Indie Comics Showcase NSFW Bonus: Shes Big, Bold & Very Blue!

 

**Indie Comic Showcase Bonus**

Big Blue: The Series
by Mase Corgan

I believe Big Blue started off as a bit of a parody comic which evolved into something with a life of its own. It’s designed to appeal primarily to the breast fetish crowd, but also to be enjoyed by other audiences, especially female readers who will enjoy a strong heroine in spite of the fact that she is clearly designed for the male gaze. It is intended to rely on a strong story and (no pun intended) three dimensional characters and this appeal is to be equal to its appeal as an erotic book. “Big Blue” is written by legendary adult comic book writer Mase Corgan and superstars Mariano Navarro and Hernàn Cabrera of PortalComic provide the artwork.

Big Blue is a really unique series in multiple ways. Mase did a Kickstarter campaign for chapter 1 in October and campaign for chapter 2 in January. The success of that campaign left him with a big enough fan base and revenue to produce the books and sell them without crowdfunding and without losing money. Mase was actually able to do chapters 3 and 4 that way and is planning to do chapters 5 and 6 in the same manner. As far as I’m concerned, this is definitely and indie creator success story worth sharing.

I was able to catch up with Mase this week and talk some more about Big Blue.

 

John Lemus: Mase, Welcome back to and thank you once again for being a part of Indie Comics Showcase. I’m thrilled to be discussing your indie comic ‘Big Blue’ with you, just in time for the launching of the fourth installment.

Mase Corgan: Thank you, John.  Yes, chapter 4 is now available*.  My grand-daughter, Dottie, says that it has “dropped” but I don’t complain about her slang since she threatened to “ghost” me — presumably a death threat.

John: Before we get started can you catch us up to how and what has changed since we had you on the first time?

Mase: Oh yes.  I was raising money for chapter one using “Kickstarter” and now we are funding the book in advance and selling it directly through itch.io.  It’s a risky venture and I knew I could lose my shirt — ironically producing a book about women losing their shirts.  However, doing six consecutive Kickstarter campaigns for six chapters was off the table.

 

John: I understand. What can you tell the uninitiated about Big Blue? Where did this comic begin and where is it headed?

Mase: I always wanted to write a super-busty super-heroine story.  Then I realized, no one ever made a story where the heroine’s impossibly large breasts ARE her super-power.   I pitched “a super-heroine who fights crime with her boobs” to artists Mariano Navarro and Hernán Cabrera and I heard them scream with joy despite the fact that we were corresponding via e-mail.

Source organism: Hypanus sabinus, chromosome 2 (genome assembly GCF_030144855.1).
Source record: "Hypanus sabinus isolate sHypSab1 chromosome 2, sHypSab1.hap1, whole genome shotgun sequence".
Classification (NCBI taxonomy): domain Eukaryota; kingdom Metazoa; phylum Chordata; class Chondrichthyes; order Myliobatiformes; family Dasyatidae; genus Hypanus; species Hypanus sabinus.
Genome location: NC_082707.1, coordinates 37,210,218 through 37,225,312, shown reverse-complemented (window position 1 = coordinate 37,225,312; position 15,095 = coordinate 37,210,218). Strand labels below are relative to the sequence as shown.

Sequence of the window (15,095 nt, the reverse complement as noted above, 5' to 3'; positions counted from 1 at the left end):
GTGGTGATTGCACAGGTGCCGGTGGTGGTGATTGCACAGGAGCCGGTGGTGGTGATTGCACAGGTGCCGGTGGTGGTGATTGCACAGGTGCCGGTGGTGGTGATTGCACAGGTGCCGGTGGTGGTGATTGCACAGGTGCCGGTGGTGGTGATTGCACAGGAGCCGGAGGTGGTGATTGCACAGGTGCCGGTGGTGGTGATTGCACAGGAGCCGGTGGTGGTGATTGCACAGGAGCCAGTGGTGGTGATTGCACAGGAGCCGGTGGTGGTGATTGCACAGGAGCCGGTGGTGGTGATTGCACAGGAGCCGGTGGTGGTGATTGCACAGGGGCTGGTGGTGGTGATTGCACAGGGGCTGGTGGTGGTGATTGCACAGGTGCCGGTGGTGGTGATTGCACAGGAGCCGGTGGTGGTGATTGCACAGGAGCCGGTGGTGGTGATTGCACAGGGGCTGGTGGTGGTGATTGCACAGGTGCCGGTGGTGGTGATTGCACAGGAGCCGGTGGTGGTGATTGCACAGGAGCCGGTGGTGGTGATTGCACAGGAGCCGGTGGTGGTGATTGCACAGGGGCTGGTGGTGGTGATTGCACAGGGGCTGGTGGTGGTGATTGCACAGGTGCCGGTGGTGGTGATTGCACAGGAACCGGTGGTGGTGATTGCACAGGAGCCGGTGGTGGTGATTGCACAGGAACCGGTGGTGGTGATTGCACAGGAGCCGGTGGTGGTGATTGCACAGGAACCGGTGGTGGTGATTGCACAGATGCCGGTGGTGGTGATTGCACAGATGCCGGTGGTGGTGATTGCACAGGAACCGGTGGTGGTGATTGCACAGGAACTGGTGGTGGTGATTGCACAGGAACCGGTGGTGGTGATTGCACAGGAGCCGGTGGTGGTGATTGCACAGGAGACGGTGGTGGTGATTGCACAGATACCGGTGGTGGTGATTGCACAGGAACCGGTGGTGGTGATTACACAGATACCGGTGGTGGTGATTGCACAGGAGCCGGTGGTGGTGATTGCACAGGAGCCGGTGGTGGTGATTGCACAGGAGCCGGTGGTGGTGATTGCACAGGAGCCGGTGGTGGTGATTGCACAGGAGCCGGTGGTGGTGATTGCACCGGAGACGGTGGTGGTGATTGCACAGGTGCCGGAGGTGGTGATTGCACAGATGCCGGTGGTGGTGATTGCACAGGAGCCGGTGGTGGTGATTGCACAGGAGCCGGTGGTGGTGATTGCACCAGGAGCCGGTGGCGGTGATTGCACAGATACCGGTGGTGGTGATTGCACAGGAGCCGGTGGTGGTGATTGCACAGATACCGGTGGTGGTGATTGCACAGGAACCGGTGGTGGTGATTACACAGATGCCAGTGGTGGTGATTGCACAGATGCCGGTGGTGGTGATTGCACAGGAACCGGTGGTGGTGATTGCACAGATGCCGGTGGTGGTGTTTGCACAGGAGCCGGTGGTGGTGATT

So “Big Blue” was born.  It was meant to be a goofy and erotic book but it somehow turned into a sincere super-heroine story.  There’s more graphic sex but the sex becomes less and less gratuitous as the characters develop a real emotional bond that becomes central to the story. The series wraps up on issue six.  Then, I am going to look at the possibility of printing a physical copy.  Then, I will either do a sequel or write a completely different erotic graphic novel or perhaps both.

John: I love it. Can you tell us a little bit about how you tackle each installment? How do you keep the story fresh and interesting?

Mase: Oh boy, there’s nothing worse for a writer than “writing yourself into a corner.”  It’s simple, I wrote the entire story before I even approached artists.  I made sure that stakes get raised with each chapter and the displays of juggs gets more and more intense with each chapter.

 

John: What are some of the first comics you remember reading?  Did adult oriented comic books have an impact on you?

Mase: I started reading the porn parodies of the fifties — the “Tijuana Bibles” — when I was a kid.  They would take “Popeye,” “Blondie,” “Dick Tracy” and other popular strips and draw them with graphic sex.  The problem was, I read these before I read the real strips, so imagine my surprise to learn that “Popeye,” “Blondie” and “Dick Tracy” didn’t have any sex in them!

Then, I went on to read Playboy’s “Little Annie Fanny,” Penthouse’s “Oh, Wicked Wanda” and Lady Killer’s “She’s Got Big Tits and She’s Nude.”  My first x-rated comic was published in 1962.   In the seventies and eighties I loved the raw, sexual adventures like Richard Corben’s “Den,” Segrelles “The Mercenary” and “The Knight Whose Armor Covers Nothing” by an Italian artist whose name I forget.

One of the greatest big boob porno comics ever is Don Lomax’s “Case Morgan” which he named after me even though it makes no sense for a man to have the first name “Case.”